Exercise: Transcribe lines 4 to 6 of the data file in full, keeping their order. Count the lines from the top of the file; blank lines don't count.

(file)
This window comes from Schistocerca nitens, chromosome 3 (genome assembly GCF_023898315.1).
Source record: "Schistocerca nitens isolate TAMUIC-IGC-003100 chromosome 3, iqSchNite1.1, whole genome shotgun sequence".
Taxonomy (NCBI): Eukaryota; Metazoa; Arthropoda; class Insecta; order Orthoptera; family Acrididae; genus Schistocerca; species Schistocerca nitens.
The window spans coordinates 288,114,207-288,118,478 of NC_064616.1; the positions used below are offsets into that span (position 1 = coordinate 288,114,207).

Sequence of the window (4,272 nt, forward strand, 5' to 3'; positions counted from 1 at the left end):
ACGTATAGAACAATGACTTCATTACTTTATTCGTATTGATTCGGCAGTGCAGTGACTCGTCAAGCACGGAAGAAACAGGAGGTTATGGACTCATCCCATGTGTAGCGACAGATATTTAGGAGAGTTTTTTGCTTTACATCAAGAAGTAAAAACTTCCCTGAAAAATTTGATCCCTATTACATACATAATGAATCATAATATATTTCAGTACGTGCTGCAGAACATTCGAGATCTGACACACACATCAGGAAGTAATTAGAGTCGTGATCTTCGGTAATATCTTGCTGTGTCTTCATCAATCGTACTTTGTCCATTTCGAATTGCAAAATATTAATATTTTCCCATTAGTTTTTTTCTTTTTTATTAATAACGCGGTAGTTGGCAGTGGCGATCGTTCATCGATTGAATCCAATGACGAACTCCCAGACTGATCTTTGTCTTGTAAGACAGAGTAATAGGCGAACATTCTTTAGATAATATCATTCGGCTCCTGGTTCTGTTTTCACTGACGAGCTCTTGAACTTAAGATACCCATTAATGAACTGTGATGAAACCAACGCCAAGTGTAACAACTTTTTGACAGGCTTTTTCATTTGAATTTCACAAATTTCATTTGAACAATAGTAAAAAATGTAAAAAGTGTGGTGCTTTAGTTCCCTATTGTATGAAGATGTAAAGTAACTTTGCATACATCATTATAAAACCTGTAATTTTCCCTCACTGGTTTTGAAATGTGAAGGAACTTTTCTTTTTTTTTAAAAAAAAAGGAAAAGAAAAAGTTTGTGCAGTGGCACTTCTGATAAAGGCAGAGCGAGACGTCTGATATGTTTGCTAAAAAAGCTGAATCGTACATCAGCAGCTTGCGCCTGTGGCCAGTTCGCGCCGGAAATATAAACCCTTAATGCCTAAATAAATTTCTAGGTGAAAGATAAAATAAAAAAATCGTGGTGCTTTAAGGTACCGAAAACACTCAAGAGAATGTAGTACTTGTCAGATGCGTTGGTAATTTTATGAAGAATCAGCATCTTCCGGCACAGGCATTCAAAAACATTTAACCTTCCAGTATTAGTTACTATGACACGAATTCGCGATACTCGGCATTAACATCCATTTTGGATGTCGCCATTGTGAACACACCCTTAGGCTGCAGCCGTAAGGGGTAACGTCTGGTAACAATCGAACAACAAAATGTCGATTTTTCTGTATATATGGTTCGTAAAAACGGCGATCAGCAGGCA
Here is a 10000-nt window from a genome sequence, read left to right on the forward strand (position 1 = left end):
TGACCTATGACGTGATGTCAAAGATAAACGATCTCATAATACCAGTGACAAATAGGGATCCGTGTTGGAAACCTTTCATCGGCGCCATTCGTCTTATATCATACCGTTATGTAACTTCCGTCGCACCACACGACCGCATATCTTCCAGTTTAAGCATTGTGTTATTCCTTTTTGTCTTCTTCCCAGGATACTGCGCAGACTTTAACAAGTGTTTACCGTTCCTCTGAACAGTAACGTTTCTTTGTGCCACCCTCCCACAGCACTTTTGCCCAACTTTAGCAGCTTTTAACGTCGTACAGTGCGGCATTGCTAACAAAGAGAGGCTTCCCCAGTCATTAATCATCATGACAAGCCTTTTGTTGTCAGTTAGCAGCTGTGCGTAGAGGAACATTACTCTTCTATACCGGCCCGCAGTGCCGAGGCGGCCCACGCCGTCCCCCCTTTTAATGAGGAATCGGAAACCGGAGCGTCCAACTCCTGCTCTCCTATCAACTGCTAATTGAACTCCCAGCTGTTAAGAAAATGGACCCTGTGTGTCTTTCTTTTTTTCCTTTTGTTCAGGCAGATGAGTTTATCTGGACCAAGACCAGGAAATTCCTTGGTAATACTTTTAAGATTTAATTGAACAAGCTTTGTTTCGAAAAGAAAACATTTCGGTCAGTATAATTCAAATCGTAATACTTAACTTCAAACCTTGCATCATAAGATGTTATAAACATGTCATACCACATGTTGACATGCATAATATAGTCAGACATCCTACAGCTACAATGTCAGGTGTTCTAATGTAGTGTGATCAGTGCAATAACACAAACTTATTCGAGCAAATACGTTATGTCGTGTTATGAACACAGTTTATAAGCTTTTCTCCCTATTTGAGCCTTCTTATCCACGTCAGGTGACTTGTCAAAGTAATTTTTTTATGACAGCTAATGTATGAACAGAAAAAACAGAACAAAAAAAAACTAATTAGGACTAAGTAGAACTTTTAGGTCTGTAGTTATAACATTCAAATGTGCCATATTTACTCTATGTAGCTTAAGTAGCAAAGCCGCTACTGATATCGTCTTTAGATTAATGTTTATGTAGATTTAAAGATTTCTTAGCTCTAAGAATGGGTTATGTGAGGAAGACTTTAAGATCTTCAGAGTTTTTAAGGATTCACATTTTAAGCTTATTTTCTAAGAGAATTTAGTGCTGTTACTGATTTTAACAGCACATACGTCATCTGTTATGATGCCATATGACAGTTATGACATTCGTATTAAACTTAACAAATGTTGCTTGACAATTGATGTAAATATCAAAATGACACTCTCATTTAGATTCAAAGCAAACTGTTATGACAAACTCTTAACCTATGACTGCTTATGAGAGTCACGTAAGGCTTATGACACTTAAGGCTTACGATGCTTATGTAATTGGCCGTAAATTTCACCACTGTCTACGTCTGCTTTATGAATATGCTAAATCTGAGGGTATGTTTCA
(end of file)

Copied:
The window spans coordinates 288,114,207-288,118,478 of NC_064616.1; the positions used below are offsets into that span (position 1 = coordinate 288,114,207).

Sequence of the window (4,272 nt, forward strand, 5' to 3'; positions counted from 1 at the left end):
ACGTATAGAACAATGACTTCATTACTTTATTCGTATTGATTCGGCAGTGCAGTGACTCGTCAAGCACGGAAGAAACAGGAGGTTATGGACTCATCCCATGTGTAGCGACAGATATTTAGGAGAGTTTTTTGCTTTACATCAAGAAGTAAAAACTTCCCTGAAAAATTTGATCCCTATTACATACATAATGAATCATAATATATTTCAGTACGTGCTGCAGAACATTCGAGATCTGACACACACATCAGGAAGTAATTAGAGTCGTGATCTTCGGTAATATCTTGCTGTGTCTTCATCAATCGTACTTTGTCCATTTCGAATTGCAAAATATTAATATTTTCCCATTAGTTTTTTTCTTTTTTATTAATAACGCGGTAGTTGGCAGTGGCGATCGTTCATCGATTGAATCCAATGACGAACTCCCAGACTGATCTTTGTCTTGTAAGACAGAGTAATAGGCGAACATTCTTTAGATAATATCATTCGGCTCCTGGTTCTGTTTTCACTGACGAGCTCTTGAACTTAAGATACCCATTAATGAACTGTGATGAAACCAACGCCAAGTGTAACAACTTTTTGACAGGCTTTTTCATTTGAATTTCACAAATTTCATTTGAACAATAGTAAAAAATGTAAAAAGTGTGGTGCTTTAGTTCCCTATTGTATGAAGATGTAAAGTAACTTTGCATACATCATTATAAAACCTGTAATTTTCCCTCACTGGTTTTGAAATGTGAAGGAACTTTTCTTTTTTTTTAAAAAAAAAGGAAAAGAAAAAGTTTGTGCAGTGGCACTTCTGATAAAGGCAGAGCGAGACGTCTGATATGTTTGCTAAAAAAGCTGAATCGTACATCAGCAGCTTGCGCCTGTGGCCAGTTCGCGCCGGAAATATAAACCCTTAATGCCTAAATAAATTTCTAGGTGAAAGATAAAATAAAAAAATCGTGGTGCTTTAAGGTACCGAAAACACTCAAGAGAATGTAGTACTTGTCAGATGCGTTGGTAATTTTATGAAGAATCAGCATCTTCCGGCACAGGCATTCAAAAACATTTAACCTTCCAGTATTAGTTACTATGACACGAATTCGCGATACTCGGCATTAACATCCATTTTGGATGTCGCCATTGTGAACACACCCTTAGGCTGCAGCCGTAAGGGGTAACGTCTGGTAACAATCGAACAACAAAATGTCGATTTTTCTGTATATATGGTTCGTAAAAACGGCGATCAGCAGGCA